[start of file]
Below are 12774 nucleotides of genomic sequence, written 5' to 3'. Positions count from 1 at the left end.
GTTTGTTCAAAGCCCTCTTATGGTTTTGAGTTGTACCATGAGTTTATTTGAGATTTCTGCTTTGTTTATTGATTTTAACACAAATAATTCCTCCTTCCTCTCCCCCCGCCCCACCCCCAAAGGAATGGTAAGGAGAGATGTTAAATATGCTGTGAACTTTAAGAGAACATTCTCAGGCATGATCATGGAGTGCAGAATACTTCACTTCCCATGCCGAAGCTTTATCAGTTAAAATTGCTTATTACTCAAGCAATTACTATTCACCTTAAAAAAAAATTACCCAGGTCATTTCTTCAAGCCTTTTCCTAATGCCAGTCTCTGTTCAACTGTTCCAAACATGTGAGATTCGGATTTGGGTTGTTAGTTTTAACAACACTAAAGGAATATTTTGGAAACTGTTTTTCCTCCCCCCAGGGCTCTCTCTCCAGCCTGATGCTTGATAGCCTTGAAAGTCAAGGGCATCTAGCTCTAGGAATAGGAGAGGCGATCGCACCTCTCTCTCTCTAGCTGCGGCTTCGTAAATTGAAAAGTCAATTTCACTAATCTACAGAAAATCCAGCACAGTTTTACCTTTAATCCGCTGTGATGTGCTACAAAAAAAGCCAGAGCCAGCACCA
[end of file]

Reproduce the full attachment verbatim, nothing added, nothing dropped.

Below are 12774 nucleotides of genomic sequence, written 5' to 3'. Positions count from 1 at the left end.
GTTTGTTCAAAGCCCTCTTATGGTTTTGAGTTGTACCATGAGTTTATTTGAGATTTCTGCTTTGTTTATTGATTTTAACACAAATAATTCCTCCTTCCTCTCCCCCCGCCCCACCCCCAAAGGAATGGTAAGGAGAGATGTTAAATATGCTGTGAACTTTAAGAGAACATTCTCAGGCATGATCATGGAGTGCAGAATACTTCACTTCCCATGCCGAAGCTTTATCAGTTAAAATTGCTTATTACTCAAGCAATTACTATTCACCTTAAAAAAAAATTACCCAGGTCATTTCTTCAAGCCTTTTCCTAATGCCAGTCTCTGTTCAACTGTTCCAAACATGTGAGATTCGGATTTGGGTTGTTAGTTTTAACAACACTAAAGGAATATTTTGGAAACTGTTTTTCCTCCCCCCAGGGCTCTCTCTCCAGCCTGATGCTTGATAGCCTTGAAAGTCAAGGGCATCTAGCTCTAGGAATAGGAGAGGCGATCGCACCTCTCTCTCTCTAGCTGCGGCTTCGTAAATTGAAAAGTCAATTTCACTAATCTACAGAAAATCCAGCACAGTTTTACCTTTAATCCGCTGTGATGTGCTACAAAAAAAGCCAGAGCCAGCACCA